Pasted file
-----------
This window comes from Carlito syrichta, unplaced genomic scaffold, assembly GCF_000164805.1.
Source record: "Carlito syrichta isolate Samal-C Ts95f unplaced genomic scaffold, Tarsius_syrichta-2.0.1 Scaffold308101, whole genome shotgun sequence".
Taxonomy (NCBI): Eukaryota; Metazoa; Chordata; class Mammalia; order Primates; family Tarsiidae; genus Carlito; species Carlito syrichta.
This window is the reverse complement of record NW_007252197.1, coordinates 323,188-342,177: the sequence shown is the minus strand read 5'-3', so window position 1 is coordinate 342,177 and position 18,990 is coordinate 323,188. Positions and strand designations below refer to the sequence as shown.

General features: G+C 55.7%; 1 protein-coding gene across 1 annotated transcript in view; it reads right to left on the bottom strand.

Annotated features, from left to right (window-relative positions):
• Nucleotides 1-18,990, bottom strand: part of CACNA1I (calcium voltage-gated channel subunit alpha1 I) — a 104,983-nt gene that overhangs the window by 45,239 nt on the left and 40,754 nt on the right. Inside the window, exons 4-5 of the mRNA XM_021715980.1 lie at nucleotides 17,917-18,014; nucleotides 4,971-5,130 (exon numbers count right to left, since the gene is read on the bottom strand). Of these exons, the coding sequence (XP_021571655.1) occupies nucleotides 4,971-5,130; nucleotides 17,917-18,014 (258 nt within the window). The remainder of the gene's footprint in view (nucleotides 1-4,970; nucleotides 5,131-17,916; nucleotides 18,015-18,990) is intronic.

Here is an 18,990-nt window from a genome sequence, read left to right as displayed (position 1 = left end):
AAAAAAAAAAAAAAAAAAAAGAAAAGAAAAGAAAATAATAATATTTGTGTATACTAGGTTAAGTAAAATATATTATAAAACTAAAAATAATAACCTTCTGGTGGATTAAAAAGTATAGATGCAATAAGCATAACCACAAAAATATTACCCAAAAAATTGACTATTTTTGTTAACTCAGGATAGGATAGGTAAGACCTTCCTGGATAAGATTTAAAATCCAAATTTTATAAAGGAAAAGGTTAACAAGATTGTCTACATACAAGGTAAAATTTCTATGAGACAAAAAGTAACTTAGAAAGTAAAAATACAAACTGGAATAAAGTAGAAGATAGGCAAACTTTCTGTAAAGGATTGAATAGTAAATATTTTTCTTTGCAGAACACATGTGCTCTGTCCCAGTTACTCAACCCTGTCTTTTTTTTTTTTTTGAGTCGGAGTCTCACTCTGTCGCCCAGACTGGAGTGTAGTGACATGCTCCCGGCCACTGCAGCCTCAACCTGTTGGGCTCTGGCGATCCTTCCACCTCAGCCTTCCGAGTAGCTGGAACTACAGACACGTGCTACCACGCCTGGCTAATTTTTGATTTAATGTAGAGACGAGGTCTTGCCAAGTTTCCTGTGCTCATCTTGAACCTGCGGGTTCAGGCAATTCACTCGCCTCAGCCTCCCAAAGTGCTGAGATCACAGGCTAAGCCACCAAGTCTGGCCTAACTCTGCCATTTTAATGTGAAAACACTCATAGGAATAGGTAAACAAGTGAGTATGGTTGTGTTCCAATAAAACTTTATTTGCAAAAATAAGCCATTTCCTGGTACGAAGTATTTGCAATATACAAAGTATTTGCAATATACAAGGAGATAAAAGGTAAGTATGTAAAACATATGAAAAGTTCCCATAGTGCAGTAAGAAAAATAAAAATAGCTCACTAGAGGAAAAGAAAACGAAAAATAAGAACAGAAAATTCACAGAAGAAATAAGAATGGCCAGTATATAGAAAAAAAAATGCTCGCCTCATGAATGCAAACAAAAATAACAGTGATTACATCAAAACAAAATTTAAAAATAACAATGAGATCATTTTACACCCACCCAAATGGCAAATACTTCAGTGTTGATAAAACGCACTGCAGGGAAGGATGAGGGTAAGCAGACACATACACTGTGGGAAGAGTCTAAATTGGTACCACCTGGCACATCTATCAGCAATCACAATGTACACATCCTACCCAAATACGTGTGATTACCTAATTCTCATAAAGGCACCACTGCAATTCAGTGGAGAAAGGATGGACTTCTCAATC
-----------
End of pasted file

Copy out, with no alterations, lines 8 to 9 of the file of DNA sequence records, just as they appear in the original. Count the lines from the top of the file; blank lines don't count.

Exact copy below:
Here is an 18,990-nt window from a genome sequence, read left to right as displayed (position 1 = left end):
AAAAAAAAAAAAAAAAAAAAGAAAAGAAAAGAAAATAATAATATTTGTGTATACTAGGTTAAGTAAAATATATTATAAAACTAAAAATAATAACCTTCTGGTGGATTAAAAAGTATAGATGCAATAAGCATAACCACAAAAATATTACCCAAAAAATTGACTATTTTTGTTAACTCAGGATAGGATAGGTAAGACCTTCCTGGATAAGATTTAAAATCCAAATTTTATAAAGGAAAAGGTTAACAAGATTGTCTACATACAAGGTAAAATTTCTATGAGACAAAAAGTAACTTAGAAAGTAAAAATACAAACTGGAATAAAGTAGAAGATAGGCAAACTTTCTGTAAAGGATTGAATAGTAAATATTTTTCTTTGCAGAACACATGTGCTCTGTCCCAGTTACTCAACCCTGTCTTTTTTTTTTTTTTGAGTCGGAGTCTCACTCTGTCGCCCAGACTGGAGTGTAGTGACATGCTCCCGGCCACTGCAGCCTCAACCTGTTGGGCTCTGGCGATCCTTCCACCTCAGCCTTCCGAGTAGCTGGAACTACAGACACGTGCTACCACGCCTGGCTAATTTTTGATTTAATGTAGAGACGAGGTCTTGCCAAGTTTCCTGTGCTCATCTTGAACCTGCGGGTTCAGGCAATTCACTCGCCTCAGCCTCCCAAAGTGCTGAGATCACAGGCTAAGCCACCAAGTCTGGCCTAACTCTGCCATTTTAATGTGAAAACACTCATAGGAATAGGTAAACAAGTGAGTATGGTTGTGTTCCAATAAAACTTTATTTGCAAAAATAAGCCATTTCCTGGTACGAAGTATTTGCAATATACAAAGTATTTGCAATATACAAGGAGATAAAAGGTAAGTATGTAAAACATATGAAAAGTTCCCATAGTGCAGTAAGAAAAATAAAAATAGCTCACTAGAGGAAAAGAAAACGAAAAATAAGAACAGAAAATTCACAGAAGAAATAAGAATGGCCAGTATATAGAAAAAAAAATGCTCGCCTCATGAATGCAAACAAAAATAACAGTGATTACATCAAAACAAAATTTAAAAATAACAATGAGATCATTTTACACCCACCCAAATGGCAAATACTTCAGTGTTGATAAAACGCACTGCAGGGAAGGATGAGGGTAAGCAGACACATACACTGTGGGAAGAGTCTAAATTGGTACCACCTGGCACATCTATCAGCAATCACAATGTACACATCCTACCCAAATACGTGTGATTACCTAATTCTCATAAAGGCACCACTGCAATTCAGTGGAGAAAGGATGGACTTCTCAATC